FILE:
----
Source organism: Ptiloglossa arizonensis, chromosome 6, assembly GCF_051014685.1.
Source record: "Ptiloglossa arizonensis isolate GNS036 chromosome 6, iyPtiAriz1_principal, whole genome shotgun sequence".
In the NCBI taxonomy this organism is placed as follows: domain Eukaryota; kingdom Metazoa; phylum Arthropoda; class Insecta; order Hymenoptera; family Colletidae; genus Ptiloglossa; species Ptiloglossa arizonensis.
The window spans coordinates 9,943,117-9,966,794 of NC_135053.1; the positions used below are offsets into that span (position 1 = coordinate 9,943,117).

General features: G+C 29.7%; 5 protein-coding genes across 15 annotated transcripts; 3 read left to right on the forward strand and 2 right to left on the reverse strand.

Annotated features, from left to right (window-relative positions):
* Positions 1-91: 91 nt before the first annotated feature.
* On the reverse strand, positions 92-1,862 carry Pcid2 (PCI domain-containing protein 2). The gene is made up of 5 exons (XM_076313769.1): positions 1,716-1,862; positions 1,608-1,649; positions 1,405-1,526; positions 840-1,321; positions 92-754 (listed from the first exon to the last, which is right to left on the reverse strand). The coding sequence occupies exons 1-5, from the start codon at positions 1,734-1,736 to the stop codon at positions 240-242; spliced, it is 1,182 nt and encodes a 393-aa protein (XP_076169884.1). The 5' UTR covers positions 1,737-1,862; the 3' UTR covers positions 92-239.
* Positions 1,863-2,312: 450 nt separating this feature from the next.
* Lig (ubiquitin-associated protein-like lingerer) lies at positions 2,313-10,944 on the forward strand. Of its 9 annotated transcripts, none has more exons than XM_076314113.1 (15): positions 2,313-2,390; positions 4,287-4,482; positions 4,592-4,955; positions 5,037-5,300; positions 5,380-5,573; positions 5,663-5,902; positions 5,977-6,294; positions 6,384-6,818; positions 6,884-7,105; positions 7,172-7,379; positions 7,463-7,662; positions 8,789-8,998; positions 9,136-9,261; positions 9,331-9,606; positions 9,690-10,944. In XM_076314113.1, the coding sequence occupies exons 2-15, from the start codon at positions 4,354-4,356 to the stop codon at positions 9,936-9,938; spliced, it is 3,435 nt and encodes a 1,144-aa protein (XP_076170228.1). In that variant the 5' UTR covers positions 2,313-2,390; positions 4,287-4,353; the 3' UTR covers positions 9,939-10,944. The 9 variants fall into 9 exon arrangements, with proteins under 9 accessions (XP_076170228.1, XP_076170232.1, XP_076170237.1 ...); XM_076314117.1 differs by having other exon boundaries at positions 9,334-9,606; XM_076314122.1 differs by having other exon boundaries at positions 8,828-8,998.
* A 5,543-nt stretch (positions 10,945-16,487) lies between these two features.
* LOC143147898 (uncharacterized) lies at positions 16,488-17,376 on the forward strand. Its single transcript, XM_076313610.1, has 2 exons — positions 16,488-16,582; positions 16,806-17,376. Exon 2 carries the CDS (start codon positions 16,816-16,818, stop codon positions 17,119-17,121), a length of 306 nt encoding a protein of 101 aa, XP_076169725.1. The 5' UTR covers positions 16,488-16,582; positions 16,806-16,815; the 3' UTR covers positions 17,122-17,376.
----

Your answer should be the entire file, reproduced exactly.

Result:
Source organism: Ptiloglossa arizonensis, chromosome 6, assembly GCF_051014685.1.
Source record: "Ptiloglossa arizonensis isolate GNS036 chromosome 6, iyPtiAriz1_principal, whole genome shotgun sequence".
In the NCBI taxonomy this organism is placed as follows: domain Eukaryota; kingdom Metazoa; phylum Arthropoda; class Insecta; order Hymenoptera; family Colletidae; genus Ptiloglossa; species Ptiloglossa arizonensis.
The window spans coordinates 9,943,117-9,966,794 of NC_135053.1; the positions used below are offsets into that span (position 1 = coordinate 9,943,117).

General features: G+C 29.7%; 5 protein-coding genes across 15 annotated transcripts; 3 read left to right on the forward strand and 2 right to left on the reverse strand.

Annotated features, from left to right (window-relative positions):
* Positions 1-91: 91 nt before the first annotated feature.
* On the reverse strand, positions 92-1,862 carry Pcid2 (PCI domain-containing protein 2). The gene is made up of 5 exons (XM_076313769.1): positions 1,716-1,862; positions 1,608-1,649; positions 1,405-1,526; positions 840-1,321; positions 92-754 (listed from the first exon to the last, which is right to left on the reverse strand). The coding sequence occupies exons 1-5, from the start codon at positions 1,734-1,736 to the stop codon at positions 240-242; spliced, it is 1,182 nt and encodes a 393-aa protein (XP_076169884.1). The 5' UTR covers positions 1,737-1,862; the 3' UTR covers positions 92-239.
* Positions 1,863-2,312: 450 nt separating this feature from the next.
* Lig (ubiquitin-associated protein-like lingerer) lies at positions 2,313-10,944 on the forward strand. Of its 9 annotated transcripts, none has more exons than XM_076314113.1 (15): positions 2,313-2,390; positions 4,287-4,482; positions 4,592-4,955; positions 5,037-5,300; positions 5,380-5,573; positions 5,663-5,902; positions 5,977-6,294; positions 6,384-6,818; positions 6,884-7,105; positions 7,172-7,379; positions 7,463-7,662; positions 8,789-8,998; positions 9,136-9,261; positions 9,331-9,606; positions 9,690-10,944. In XM_076314113.1, the coding sequence occupies exons 2-15, from the start codon at positions 4,354-4,356 to the stop codon at positions 9,936-9,938; spliced, it is 3,435 nt and encodes a 1,144-aa protein (XP_076170228.1). In that variant the 5' UTR covers positions 2,313-2,390; positions 4,287-4,353; the 3' UTR covers positions 9,939-10,944. The 9 variants fall into 9 exon arrangements, with proteins under 9 accessions (XP_076170228.1, XP_076170232.1, XP_076170237.1 ...); XM_076314117.1 differs by having other exon boundaries at positions 9,334-9,606; XM_076314122.1 differs by having other exon boundaries at positions 8,828-8,998.
* A 5,543-nt stretch (positions 10,945-16,487) lies between these two features.
* LOC143147898 (uncharacterized) lies at positions 16,488-17,376 on the forward strand. Its single transcript, XM_076313610.1, has 2 exons — positions 16,488-16,582; positions 16,806-17,376. Exon 2 carries the CDS (start codon positions 16,816-16,818, stop codon positions 17,119-17,121), a length of 306 nt encoding a protein of 101 aa, XP_076169725.1. The 5' UTR covers positions 16,488-16,582; positions 16,806-16,815; the 3' UTR covers positions 17,122-17,376.